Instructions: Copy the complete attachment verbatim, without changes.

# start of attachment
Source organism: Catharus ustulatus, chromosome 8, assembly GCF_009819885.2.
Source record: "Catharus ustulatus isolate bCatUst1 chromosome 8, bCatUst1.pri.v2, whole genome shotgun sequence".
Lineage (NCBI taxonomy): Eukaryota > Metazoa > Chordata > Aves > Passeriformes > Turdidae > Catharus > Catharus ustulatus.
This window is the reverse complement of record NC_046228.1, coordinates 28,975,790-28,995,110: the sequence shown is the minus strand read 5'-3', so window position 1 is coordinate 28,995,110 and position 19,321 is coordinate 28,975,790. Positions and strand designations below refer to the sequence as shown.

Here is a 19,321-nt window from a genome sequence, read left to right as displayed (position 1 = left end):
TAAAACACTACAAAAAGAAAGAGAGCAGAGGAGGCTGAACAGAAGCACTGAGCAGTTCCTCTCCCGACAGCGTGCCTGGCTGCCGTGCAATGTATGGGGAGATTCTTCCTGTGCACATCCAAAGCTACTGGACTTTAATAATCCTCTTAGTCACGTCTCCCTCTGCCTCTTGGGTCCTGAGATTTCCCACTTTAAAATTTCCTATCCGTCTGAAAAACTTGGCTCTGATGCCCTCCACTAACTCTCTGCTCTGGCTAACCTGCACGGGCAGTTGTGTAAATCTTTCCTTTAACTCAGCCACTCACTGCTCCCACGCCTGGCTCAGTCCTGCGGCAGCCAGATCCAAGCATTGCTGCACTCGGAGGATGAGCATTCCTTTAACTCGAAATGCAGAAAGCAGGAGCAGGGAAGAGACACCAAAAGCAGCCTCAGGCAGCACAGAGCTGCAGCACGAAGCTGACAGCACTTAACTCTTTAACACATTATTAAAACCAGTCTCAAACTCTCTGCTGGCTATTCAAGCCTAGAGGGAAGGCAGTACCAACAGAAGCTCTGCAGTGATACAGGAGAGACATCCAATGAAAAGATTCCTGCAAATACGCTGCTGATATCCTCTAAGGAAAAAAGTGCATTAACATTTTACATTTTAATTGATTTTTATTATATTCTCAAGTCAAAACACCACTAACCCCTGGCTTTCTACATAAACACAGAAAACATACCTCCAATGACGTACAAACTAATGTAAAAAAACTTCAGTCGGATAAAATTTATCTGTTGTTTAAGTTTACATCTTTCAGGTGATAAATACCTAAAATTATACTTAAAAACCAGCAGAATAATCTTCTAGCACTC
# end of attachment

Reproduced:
Source organism: Catharus ustulatus, chromosome 8, assembly GCF_009819885.2.
Source record: "Catharus ustulatus isolate bCatUst1 chromosome 8, bCatUst1.pri.v2, whole genome shotgun sequence".
Lineage (NCBI taxonomy): Eukaryota > Metazoa > Chordata > Aves > Passeriformes > Turdidae > Catharus > Catharus ustulatus.
This window is the reverse complement of record NC_046228.1, coordinates 28,975,790-28,995,110: the sequence shown is the minus strand read 5'-3', so window position 1 is coordinate 28,995,110 and position 19,321 is coordinate 28,975,790. Positions and strand designations below refer to the sequence as shown.

Here is a 19,321-nt window from a genome sequence, read left to right as displayed (position 1 = left end):
TAAAACACTACAAAAAGAAAGAGAGCAGAGGAGGCTGAACAGAAGCACTGAGCAGTTCCTCTCCCGACAGCGTGCCTGGCTGCCGTGCAATGTATGGGGAGATTCTTCCTGTGCACATCCAAAGCTACTGGACTTTAATAATCCTCTTAGTCACGTCTCCCTCTGCCTCTTGGGTCCTGAGATTTCCCACTTTAAAATTTCCTATCCGTCTGAAAAACTTGGCTCTGATGCCCTCCACTAACTCTCTGCTCTGGCTAACCTGCACGGGCAGTTGTGTAAATCTTTCCTTTAACTCAGCCACTCACTGCTCCCACGCCTGGCTCAGTCCTGCGGCAGCCAGATCCAAGCATTGCTGCACTCGGAGGATGAGCATTCCTTTAACTCGAAATGCAGAAAGCAGGAGCAGGGAAGAGACACCAAAAGCAGCCTCAGGCAGCACAGAGCTGCAGCACGAAGCTGACAGCACTTAACTCTTTAACACATTATTAAAACCAGTCTCAAACTCTCTGCTGGCTATTCAAGCCTAGAGGGAAGGCAGTACCAACAGAAGCTCTGCAGTGATACAGGAGAGACATCCAATGAAAAGATTCCTGCAAATACGCTGCTGATATCCTCTAAGGAAAAAAGTGCATTAACATTTTACATTTTAATTGATTTTTATTATATTCTCAAGTCAAAACACCACTAACCCCTGGCTTTCTACATAAACACAGAAAACATACCTCCAATGACGTACAAACTAATGTAAAAAAACTTCAGTCGGATAAAATTTATCTGTTGTTTAAGTTTACATCTTTCAGGTGATAAATACCTAAAATTATACTTAAAAACCAGCAGAATAATCTTCTAGCACTC